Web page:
Savannah in Chatham County, Georgia — The American South (South Atlantic)
Marquis de Lafayette
The mansion was built 1816-1819 for Richard Richardson, a Savannah merchant. The basement, of "tabby" construction, is of much earlier date, and contains the original trim of the de Brahm house which once occupied the site.
General LaFayette was quartered here as a guest of the City when he visited Savannah in 1825. He addressed the populace from the south balcony.
The mansion was left in trust to the Telfair Academy of Arts and Sciences in 1951 by Margaret Gray Thomas whose grandfather, George W. Owens, distinguished lawyer and Member of Congress, acquired the property from the Bank of the United States. It is now a historic house museum.
Marker series. This marker is included in the Georgia Historical Society/Commission marker series.
Location. 32° 4.64′ N, 81° 5.371′ W. Marker is in Savannah, Georgia, in Chatham County. Marker is at the intersection of Abercorn Street and President St, on the right when traveling north on Abercorn Street. The marker is across from Oglethorpe Square. Touch for map. Marker is at or near this postal address: 124 Abercorn St, Savannah GA 31401, United States of America. Touch for directions.
Other nearby markers. At least 8 other markers are within walking distance of this marker. Richardson-Owens-Thomas House (here, next to this marker); a different marker also named Owens-Thomas House (a few steps from this marker); Moravian Colonists In Savannah (within shouting distance of this marker); Barnard House (about 300 feet away, measured in a direct line); The Georgia Civil Rights Trail: The Savannah Protest Movement (about 300 feet away); The Beverly M. Whitehead Human Resources Building (about 300 feet away); Gen. James Jackson Home Site (about 400 feet away); Conrad Aiken (about 400 feet away). Touch for a list and map of all markers in Savannah.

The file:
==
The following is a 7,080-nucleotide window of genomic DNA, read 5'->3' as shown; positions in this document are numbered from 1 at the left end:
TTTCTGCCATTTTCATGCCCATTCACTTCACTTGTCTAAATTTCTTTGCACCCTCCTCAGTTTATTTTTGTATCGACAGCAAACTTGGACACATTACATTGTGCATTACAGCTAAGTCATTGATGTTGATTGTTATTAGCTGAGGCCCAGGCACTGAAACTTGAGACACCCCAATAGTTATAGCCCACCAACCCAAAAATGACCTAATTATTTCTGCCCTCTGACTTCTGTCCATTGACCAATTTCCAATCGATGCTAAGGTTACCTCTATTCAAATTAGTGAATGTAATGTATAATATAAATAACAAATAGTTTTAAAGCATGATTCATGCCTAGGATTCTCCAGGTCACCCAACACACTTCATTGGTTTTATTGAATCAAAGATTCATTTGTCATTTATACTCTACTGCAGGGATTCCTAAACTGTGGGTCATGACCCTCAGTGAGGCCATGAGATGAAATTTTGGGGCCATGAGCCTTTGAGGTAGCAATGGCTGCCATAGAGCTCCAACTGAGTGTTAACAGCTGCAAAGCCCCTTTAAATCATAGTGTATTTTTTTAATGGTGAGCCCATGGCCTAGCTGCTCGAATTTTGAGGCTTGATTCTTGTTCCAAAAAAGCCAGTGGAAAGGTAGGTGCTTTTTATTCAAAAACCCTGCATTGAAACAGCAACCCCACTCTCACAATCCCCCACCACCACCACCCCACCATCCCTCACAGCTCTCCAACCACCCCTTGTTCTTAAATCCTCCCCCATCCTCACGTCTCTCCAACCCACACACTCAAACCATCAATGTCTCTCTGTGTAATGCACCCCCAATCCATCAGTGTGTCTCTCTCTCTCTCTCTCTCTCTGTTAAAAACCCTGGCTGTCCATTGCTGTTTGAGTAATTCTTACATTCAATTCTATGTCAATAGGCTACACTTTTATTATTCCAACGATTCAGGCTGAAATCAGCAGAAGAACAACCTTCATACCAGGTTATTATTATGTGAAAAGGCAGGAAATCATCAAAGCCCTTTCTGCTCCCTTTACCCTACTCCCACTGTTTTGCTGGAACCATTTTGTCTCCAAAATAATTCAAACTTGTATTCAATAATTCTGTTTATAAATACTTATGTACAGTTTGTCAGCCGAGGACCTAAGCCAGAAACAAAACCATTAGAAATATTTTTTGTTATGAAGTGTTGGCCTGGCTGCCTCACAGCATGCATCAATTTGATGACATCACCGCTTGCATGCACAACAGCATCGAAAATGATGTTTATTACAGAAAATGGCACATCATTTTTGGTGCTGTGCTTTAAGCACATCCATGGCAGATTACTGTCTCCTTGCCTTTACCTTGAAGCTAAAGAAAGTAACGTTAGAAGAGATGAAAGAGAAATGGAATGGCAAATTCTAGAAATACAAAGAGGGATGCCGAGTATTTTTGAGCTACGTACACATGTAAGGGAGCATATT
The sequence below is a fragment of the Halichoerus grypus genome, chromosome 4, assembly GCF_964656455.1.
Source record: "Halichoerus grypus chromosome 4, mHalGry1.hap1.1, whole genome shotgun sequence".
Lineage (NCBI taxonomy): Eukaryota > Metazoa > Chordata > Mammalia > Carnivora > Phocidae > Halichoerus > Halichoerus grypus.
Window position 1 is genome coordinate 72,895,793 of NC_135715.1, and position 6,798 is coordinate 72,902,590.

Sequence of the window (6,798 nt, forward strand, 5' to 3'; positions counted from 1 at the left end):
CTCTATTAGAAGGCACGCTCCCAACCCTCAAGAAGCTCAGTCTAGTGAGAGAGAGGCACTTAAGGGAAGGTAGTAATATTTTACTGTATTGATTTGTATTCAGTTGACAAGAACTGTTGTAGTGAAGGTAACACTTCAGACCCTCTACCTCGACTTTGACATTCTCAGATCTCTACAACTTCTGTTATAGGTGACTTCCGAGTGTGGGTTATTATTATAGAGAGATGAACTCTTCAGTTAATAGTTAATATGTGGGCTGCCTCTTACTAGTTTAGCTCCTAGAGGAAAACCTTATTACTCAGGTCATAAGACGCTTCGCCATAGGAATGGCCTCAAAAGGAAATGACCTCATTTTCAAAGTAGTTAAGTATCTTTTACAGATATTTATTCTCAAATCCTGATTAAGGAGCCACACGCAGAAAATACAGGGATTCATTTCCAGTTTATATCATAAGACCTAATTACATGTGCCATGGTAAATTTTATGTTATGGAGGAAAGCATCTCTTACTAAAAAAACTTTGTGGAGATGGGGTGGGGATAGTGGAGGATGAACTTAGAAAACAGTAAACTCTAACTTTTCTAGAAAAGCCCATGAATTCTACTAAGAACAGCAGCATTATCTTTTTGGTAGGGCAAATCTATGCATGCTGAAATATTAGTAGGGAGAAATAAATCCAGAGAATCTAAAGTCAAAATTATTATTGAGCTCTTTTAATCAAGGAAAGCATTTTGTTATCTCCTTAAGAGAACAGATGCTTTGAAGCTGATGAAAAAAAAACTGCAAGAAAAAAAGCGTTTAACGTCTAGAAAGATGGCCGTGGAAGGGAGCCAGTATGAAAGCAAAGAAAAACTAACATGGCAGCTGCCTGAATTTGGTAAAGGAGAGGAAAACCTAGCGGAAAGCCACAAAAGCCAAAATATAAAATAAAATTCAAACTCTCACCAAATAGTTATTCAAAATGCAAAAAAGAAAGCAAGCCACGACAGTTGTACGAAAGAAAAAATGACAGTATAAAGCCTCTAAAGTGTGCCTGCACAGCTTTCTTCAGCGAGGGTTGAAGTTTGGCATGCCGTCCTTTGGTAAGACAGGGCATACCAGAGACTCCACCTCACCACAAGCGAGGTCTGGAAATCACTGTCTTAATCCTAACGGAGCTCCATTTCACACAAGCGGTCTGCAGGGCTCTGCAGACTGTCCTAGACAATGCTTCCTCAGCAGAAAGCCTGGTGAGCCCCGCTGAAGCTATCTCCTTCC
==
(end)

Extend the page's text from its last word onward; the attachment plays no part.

Also see . . .
1. Owens-Thomas House. (Submitted on February 26, 2008, by Mike Stroud of Bluffton, South Carolina.)
2. New Georgia Encyclopedia on Architect William Jay (Submitted on February 26, 2008, by Mike Stroud of Bluffton, South Carolina.)
1. Ownes-Thomas House
I surely would like to see the name Richardson-Owens-Thomas continued. This home was built by my five-times great grandfather Richad Richardson and his wife, Frances Lewis Bolton.
Editor's Note: It is interesting to note the name does not include the original owner. Perhaps the Georgia Historical Commission can correct this apparent omission?
— Submitted May 11, 2009, by MaryMargaret Richardson of Kirkwood, Missouri.
Categories. • Colonial Era • Notable Buildings • Notable Persons •
More. Search the internet for Owens-Thomas House.
Credits. This page was last revised on June 16, 2016. This page originally submitted on February 26, 2008, by Mike Stroud of Bluffton, South Carolina. This page has been viewed 1,646 times since then and 21 times this year. Photos: 1. submitted on May 31, 2009, by Mike Stroud of Bluffton, South Carolina. 2, 3. submitted on February 26, 2008, by Mike Stroud of Bluffton, South Carolina. 4, 5. submitted on November 16, 2008, by Mike Stroud of Bluffton, South Carolina. 6, 7. submitted on July 22, 2008, by Gawain Atwater of Brunswick, Georgia. • Kevin W. was the editor who published this page.